The Republican Party is essentially in tatters, and not that long after President Bush's 2000 election spurred talk of enduring GOP dominance.
John McCain's shellacking, along with recent congressional losses, leaves the party searching for a new leader and identity.
"It's time for the losing to stop. And my commitment to you is that it will," House GOP leader John Boehner of Ohio told his rank and file after the party lost at least 19 congressional seats Tuesday-on his watch.
Saying the party's image has been tainted by "scandals and broken promises," Sen. Jim DeMint of South Carolina declared: "We have got to clean up, reform and rebuild the Republican Party before we can ask Americans to trust us again." He called for party leaders to "embrace a bold new direction" or hit the road.
Indeed, a leadership fight brewed in the House.
Boehner announced he will seek two more years as Republican leader. But Rep. Adam Putnam of Florida, the No. 3 Republican, was "reluctantly" stepping down from his post. And a GOP official said Virginia Rep. Eric Cantor intends to run for the second-ranking spot now held by Rep. Roy Blunt of Missouri. Whether Blunt intends to seek a new term was not immediately known.
Plenty of Republicans from the conservative to the liberal wings of the party agree the GOP is in shambles as the Bush presidency comes to a close, leaving the party without a titular leader when the president's term ends in January.
Nearly two dozen prominent conservatives planned to meet in Virginia on Thursday to try to chart a path going forward.
To be sure, plenty of prospective White House hopefuls seem to be lining up for 2012.
McCain running mate Sarah Palin has signaled that she will remain on the national political scene. She says: "I'm not doing this for naught." Former Massachusetts Gov. Mitt Romney, who lost the nomination this year, has restarted his political action committee. And, Louisiana Gov. Bobby Jindal is heading to the leadoff caucus state of Iowa on Nov. 22 to deliver the keynote address to a conservative group. Any number of other Republicans may test the waters as well.
Republican National Committee Chairman Mike Duncan said it would be wrong to view the election results as "the death rattle of American conservatism," pointing to a roster of GOP rising stars that includes Palin, Jindal, Cantor and Sen. John Thune of South Dakota.
Republicans, Duncan said, "are going to take a deep breath and listen to the American people." The party is creating a new online forum, called Republican for a Reason, that will allow people to explain "how we let them down" and "what we can do to restore confidence in our party," he said.
Tuesday's electoral losses for the GOP culminate a campaign that took place in an extraordinarily challenging political environment for the party in power amid two lingering wars and a spreading economic crisis. Bush's job approval ratings are at record lows and much of the country is demanding change.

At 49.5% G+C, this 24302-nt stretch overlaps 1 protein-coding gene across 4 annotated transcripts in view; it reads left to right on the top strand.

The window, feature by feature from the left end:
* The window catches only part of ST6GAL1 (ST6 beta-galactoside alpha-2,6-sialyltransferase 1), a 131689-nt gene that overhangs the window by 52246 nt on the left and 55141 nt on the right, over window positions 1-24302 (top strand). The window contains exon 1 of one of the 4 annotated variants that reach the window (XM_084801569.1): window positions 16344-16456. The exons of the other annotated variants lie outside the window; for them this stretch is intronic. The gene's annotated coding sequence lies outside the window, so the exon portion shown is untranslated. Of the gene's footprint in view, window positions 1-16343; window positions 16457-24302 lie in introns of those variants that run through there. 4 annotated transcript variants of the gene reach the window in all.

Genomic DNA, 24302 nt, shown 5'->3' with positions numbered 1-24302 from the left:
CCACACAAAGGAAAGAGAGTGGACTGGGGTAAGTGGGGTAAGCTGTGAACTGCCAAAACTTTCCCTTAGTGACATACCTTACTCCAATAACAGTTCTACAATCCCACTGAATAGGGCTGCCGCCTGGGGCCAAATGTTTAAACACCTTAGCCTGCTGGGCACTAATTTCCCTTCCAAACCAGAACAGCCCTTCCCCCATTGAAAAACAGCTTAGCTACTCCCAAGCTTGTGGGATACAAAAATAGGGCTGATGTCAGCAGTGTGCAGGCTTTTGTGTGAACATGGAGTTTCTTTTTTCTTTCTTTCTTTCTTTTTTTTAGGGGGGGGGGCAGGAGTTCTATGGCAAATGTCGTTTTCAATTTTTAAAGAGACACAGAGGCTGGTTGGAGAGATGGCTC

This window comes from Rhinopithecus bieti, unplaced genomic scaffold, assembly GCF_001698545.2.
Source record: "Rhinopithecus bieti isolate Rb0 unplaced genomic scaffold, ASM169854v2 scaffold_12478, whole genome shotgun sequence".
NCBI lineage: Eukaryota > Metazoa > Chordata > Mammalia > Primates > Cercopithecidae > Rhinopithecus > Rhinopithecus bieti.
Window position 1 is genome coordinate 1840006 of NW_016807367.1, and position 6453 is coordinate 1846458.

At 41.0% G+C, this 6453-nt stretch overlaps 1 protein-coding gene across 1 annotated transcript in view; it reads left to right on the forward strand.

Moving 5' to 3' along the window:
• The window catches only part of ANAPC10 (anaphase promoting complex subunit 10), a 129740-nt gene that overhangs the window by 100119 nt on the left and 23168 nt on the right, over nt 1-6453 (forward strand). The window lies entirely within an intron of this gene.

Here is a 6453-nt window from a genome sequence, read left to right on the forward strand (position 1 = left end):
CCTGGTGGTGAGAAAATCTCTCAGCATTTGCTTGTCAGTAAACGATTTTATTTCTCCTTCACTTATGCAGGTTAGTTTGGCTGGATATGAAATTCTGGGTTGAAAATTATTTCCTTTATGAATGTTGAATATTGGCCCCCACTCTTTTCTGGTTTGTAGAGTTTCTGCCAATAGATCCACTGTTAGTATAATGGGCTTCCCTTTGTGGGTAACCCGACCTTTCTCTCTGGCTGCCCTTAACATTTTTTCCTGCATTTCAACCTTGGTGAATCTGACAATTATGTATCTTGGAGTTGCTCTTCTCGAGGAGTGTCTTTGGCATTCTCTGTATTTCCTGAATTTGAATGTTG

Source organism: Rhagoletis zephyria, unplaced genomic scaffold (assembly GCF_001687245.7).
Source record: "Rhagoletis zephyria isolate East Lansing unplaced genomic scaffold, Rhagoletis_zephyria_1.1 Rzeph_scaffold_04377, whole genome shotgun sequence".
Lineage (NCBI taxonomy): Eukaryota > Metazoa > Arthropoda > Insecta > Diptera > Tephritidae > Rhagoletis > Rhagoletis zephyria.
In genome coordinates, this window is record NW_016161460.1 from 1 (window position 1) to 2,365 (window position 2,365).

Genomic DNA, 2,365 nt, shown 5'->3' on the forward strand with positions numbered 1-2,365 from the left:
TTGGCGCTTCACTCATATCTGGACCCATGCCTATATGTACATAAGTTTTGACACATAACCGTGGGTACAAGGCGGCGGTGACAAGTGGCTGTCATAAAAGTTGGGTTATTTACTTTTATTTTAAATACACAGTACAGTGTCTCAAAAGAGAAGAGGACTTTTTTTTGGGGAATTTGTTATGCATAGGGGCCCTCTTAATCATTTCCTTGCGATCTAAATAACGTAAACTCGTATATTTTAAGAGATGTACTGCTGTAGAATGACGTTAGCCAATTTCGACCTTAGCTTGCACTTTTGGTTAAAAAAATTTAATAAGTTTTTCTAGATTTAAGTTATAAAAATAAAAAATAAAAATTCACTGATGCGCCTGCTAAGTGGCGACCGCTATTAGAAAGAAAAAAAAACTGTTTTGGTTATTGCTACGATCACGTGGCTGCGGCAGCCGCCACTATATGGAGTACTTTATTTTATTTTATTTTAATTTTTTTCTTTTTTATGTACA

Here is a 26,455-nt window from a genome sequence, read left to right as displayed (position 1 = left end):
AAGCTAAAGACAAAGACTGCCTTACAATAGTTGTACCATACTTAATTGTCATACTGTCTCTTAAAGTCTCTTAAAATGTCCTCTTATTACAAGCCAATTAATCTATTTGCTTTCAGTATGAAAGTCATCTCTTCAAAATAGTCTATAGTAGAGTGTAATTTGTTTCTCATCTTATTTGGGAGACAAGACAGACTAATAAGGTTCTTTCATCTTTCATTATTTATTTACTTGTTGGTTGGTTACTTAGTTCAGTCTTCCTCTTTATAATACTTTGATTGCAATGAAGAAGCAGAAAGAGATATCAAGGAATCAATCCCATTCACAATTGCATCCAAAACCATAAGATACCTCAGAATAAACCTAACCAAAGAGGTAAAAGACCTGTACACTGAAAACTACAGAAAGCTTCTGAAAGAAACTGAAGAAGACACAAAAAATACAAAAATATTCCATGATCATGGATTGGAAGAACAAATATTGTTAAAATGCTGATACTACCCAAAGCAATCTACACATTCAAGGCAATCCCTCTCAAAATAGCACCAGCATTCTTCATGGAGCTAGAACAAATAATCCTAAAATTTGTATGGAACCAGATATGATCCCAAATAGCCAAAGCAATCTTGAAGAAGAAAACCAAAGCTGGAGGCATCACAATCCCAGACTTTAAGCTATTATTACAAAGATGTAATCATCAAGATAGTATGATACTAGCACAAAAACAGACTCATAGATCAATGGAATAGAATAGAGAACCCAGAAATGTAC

Republicans were severely punished-for the second straight election.
McCain's loss to Democrat Barack Obama in an Electoral College landslide dramatically reorders the divided political map that's been the norm during the last two elections. Obama won in traditionally Republican states like Indiana and gained ground in just about every demographic group, including the fast-growing Hispanic bloc that Republicans have courted.
In Congress, House Republicans lost at least 19 seats, just two years after losing 30 seats and House control. Democrats now have locked up every seat in the Northeast.
Senate Republicans, for their part, will lose at least five seats, although the GOP blocked a complete Senate rout and thwarted Democratic hopes for a 60-vote majority needed to overcome Republican filibusters.
It's all quite a reversal from just eight years ago, when it was the Democrats in disarray.
In 2001, Bush set up shop in the White House with Republicans firmly in control of both the House and Senate.
His chief strategist, Karl Rove, envisioned building a long-term Republican majority by broadening the party's base in part by building support among women, labor groups and Hispanics.
Two years later, Rove said: "Political parties kill themselves, or are killed, not by the other political party but by their failure to adapt to new circumstances."
That turned out to be true-for the GOP.
"The party just simply lost its way," said Republican Dick Armey, the former House majority leader from Texas. "It was no longer about small government and individual liberties ... and the party became enormously unattractive to the American people."
Many point to the Iraq war-and anger over how it was handled-as just the start of the troubles.
"Try as it might, the party has been unable to get it off its back," said Frank Fahrenkopf, a former Republican National Committee chairman. He also pointed to Hurricane Katrina and a spate of scandals, including the leak of a CIA operative's identity, as kindling that fueled distrust of government and disgust with the GOP.
By 2006, the country issued a double repudiation of Bush and the party, giving Democrats control of both the House and the Senate.
Two year later, the GOP lost the White House in Obama's barrier-breaking election as the first black president.